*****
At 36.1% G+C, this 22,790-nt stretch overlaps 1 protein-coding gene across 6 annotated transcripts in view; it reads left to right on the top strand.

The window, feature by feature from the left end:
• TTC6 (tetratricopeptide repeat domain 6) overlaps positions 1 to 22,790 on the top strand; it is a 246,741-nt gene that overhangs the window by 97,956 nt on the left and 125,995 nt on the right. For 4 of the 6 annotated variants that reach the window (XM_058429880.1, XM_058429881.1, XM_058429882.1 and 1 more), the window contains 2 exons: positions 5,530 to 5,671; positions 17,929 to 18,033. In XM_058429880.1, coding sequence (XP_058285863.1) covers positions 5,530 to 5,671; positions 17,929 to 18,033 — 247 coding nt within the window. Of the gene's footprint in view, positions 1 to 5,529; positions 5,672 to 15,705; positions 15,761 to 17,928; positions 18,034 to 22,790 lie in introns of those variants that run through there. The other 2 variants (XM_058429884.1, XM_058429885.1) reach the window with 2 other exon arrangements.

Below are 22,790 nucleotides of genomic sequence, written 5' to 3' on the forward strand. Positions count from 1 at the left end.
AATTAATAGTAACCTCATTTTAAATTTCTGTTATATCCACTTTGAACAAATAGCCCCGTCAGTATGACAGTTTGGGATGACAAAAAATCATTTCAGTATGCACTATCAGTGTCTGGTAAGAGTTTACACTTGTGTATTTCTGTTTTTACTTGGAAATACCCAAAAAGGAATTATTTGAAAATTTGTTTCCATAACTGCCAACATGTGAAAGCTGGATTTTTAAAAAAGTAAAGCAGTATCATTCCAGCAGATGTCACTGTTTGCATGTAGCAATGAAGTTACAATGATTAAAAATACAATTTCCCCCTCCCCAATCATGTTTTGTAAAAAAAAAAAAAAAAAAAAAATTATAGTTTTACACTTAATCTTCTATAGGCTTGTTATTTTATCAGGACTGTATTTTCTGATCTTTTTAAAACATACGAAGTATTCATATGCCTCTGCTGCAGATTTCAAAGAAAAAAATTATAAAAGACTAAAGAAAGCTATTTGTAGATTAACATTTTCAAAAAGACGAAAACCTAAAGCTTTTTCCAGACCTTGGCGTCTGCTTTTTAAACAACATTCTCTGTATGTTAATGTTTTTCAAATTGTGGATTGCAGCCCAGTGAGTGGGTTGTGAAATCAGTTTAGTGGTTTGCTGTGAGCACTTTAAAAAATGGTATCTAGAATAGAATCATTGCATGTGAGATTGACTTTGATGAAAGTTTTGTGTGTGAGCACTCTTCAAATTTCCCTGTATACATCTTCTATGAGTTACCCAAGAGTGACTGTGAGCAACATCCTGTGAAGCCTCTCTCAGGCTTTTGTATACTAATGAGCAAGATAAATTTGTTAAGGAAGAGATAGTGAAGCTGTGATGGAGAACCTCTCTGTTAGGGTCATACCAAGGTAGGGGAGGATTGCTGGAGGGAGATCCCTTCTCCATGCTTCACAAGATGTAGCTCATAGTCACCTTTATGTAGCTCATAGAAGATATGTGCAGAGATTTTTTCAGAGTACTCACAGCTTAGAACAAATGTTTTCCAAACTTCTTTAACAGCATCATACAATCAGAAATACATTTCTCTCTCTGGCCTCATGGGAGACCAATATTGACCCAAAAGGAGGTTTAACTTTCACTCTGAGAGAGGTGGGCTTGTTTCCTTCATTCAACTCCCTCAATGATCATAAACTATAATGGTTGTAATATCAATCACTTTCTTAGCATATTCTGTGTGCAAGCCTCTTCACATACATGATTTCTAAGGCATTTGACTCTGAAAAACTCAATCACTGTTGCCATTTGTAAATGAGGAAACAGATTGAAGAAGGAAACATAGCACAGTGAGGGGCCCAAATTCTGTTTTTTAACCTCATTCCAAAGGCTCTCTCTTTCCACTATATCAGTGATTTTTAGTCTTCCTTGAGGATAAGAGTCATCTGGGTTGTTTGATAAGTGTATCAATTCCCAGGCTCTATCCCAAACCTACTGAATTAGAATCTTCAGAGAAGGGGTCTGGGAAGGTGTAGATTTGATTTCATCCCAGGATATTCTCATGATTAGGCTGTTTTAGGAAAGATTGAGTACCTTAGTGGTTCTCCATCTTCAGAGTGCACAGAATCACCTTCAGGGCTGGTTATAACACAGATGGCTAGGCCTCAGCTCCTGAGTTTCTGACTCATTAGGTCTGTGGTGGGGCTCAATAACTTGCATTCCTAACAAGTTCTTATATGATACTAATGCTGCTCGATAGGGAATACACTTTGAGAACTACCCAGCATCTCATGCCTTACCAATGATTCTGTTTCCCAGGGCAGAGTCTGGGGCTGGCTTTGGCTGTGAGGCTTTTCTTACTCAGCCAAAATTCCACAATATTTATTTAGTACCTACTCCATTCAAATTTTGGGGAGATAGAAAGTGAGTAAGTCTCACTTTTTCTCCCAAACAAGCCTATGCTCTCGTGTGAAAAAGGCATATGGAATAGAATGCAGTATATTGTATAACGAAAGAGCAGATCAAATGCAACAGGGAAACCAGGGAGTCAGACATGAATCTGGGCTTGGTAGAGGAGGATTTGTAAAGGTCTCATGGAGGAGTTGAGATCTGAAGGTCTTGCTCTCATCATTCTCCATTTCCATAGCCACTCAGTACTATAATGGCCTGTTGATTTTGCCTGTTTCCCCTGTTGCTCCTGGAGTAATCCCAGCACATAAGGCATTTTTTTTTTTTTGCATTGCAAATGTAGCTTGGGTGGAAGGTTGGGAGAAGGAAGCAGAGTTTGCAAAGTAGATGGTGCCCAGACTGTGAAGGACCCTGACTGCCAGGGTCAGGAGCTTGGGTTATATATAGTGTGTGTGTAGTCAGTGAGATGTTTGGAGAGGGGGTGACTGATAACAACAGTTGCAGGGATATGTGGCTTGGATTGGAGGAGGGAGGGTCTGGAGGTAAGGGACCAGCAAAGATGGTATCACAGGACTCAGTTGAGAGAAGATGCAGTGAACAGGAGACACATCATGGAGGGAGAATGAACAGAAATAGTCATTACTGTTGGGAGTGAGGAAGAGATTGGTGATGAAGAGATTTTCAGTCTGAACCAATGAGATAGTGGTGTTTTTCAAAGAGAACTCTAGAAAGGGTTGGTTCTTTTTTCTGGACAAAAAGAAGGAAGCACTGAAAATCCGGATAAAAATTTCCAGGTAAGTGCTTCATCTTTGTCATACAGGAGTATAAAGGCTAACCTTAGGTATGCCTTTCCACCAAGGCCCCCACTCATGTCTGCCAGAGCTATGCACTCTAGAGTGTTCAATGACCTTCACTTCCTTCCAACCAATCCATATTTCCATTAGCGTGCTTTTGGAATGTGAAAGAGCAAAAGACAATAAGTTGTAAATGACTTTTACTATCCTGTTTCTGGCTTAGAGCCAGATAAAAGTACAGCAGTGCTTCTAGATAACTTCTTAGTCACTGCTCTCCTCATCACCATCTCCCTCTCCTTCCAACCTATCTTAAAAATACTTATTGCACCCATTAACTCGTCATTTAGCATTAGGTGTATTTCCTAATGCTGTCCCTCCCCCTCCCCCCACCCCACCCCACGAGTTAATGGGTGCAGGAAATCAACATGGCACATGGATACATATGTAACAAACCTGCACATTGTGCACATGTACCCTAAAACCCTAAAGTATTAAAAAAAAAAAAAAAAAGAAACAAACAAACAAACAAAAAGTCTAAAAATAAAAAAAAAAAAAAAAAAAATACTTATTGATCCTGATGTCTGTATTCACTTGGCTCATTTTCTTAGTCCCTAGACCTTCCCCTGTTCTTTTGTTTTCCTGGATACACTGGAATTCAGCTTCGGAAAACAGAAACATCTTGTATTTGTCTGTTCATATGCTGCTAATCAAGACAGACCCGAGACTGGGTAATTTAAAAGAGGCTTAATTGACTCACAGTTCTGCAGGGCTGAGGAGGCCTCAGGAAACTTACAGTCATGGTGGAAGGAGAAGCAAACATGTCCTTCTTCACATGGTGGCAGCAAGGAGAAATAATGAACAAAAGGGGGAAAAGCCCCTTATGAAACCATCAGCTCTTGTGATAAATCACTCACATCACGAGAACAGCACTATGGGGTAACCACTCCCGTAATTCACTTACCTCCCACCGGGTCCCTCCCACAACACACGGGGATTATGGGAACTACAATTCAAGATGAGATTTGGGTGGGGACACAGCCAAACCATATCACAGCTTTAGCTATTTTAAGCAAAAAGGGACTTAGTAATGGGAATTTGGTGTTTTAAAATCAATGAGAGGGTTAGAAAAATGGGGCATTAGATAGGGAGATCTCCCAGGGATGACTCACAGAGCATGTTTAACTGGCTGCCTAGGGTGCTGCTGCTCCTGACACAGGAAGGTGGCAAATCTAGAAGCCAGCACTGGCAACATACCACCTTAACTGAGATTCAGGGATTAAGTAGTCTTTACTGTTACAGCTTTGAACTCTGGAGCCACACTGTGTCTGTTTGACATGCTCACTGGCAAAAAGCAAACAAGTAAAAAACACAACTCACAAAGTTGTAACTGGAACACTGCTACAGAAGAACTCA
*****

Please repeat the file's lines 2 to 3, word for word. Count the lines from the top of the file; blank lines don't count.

The window, feature by feature from the left end:
• TTC6 (tetratricopeptide repeat domain 6) overlaps positions 1 to 22,790 on the top strand; it is a 246,741-nt gene that overhangs the window by 97,956 nt on the left and 125,995 nt on the right. For 4 of the 6 annotated variants that reach the window (XM_058429880.1, XM_058429881.1, XM_058429882.1 and 1 more), the window contains 2 exons: positions 5,530 to 5,671; positions 17,929 to 18,033. In XM_058429880.1, coding sequence (XP_058285863.1) covers positions 5,530 to 5,671; positions 17,929 to 18,033 — 247 coding nt within the window. Of the gene's footprint in view, positions 1 to 5,529; positions 5,672 to 15,705; positions 15,761 to 17,928; positions 18,034 to 22,790 lie in introns of those variants that run through there. The other 2 variants (XM_058429884.1, XM_058429885.1) reach the window with 2 other exon arrangements.